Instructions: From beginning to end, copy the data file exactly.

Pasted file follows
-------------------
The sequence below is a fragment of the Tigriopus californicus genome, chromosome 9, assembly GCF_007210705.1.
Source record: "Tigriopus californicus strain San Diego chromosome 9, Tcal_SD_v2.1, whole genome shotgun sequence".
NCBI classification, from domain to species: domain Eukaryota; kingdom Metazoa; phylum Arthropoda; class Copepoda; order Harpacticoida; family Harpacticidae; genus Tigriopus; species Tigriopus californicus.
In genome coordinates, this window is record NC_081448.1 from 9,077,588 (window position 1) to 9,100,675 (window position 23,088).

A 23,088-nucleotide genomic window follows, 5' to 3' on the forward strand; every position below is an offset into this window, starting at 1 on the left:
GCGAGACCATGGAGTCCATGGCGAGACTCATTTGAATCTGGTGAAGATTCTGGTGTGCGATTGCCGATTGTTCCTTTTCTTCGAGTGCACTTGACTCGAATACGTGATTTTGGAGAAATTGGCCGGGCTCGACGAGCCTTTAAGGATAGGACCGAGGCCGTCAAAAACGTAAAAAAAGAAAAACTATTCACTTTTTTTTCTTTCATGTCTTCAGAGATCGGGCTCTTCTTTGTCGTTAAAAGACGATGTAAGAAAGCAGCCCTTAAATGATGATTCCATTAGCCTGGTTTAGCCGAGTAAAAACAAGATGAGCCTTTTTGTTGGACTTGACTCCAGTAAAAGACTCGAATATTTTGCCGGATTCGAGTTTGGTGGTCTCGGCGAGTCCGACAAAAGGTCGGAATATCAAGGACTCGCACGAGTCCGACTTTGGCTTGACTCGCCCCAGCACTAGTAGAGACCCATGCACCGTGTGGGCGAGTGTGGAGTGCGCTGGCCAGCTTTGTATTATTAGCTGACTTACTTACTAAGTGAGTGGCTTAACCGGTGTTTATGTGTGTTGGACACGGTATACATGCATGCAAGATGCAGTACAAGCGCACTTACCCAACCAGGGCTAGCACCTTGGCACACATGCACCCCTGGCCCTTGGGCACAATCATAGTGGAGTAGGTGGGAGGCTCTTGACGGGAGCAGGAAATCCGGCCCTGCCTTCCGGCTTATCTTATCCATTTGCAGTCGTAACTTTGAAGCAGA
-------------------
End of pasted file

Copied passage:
The sequence below is a fragment of the Tigriopus californicus genome, chromosome 9, assembly GCF_007210705.1.
Source record: "Tigriopus californicus strain San Diego chromosome 9, Tcal_SD_v2.1, whole genome shotgun sequence".
NCBI classification, from domain to species: domain Eukaryota; kingdom Metazoa; phylum Arthropoda; class Copepoda; order Harpacticoida; family Harpacticidae; genus Tigriopus; species Tigriopus californicus.
In genome coordinates, this window is record NC_081448.1 from 9,077,588 (window position 1) to 9,100,675 (window position 23,088).

A 23,088-nucleotide genomic window follows, 5' to 3' on the forward strand; every position below is an offset into this window, starting at 1 on the left:
GCGAGACCATGGAGTCCATGGCGAGACTCATTTGAATCTGGTGAAGATTCTGGTGTGCGATTGCCGATTGTTCCTTTTCTTCGAGTGCACTTGACTCGAATACGTGATTTTGGAGAAATTGGCCGGGCTCGACGAGCCTTTAAGGATAGGACCGAGGCCGTCAAAAACGTAAAAAAAGAAAAACTATTCACTTTTTTTTCTTTCATGTCTTCAGAGATCGGGCTCTTCTTTGTCGTTAAAAGACGATGTAAGAAAGCAGCCCTTAAATGATGATTCCATTAGCCTGGTTTAGCCGAGTAAAAACAAGATGAGCCTTTTTGTTGGACTTGACTCCAGTAAAAGACTCGAATATTTTGCCGGATTCGAGTTTGGTGGTCTCGGCGAGTCCGACAAAAGGTCGGAATATCAAGGACTCGCACGAGTCCGACTTTGGCTTGACTCGCCCCAGCACTAGTAGAGACCCATGCACCGTGTGGGCGAGTGTGGAGTGCGCTGGCCAGCTTTGTATTATTAGCTGACTTACTTACTAAGTGAGTGGCTTAACCGGTGTTTATGTGTGTTGGACACGGTATACATGCATGCAAGATGCAGTACAAGCGCACTTACCCAACCAGGGCTAGCACCTTGGCACACATGCACCCCTGGCCCTTGGGCACAATCATAGTGGAGTAGGTGGGAGGCTCTTGACGGGAGCAGGAAATCCGGCCCTGCCTTCCGGCTTATCTTATCCATTTGCAGTCGTAACTTTGAAGCAGA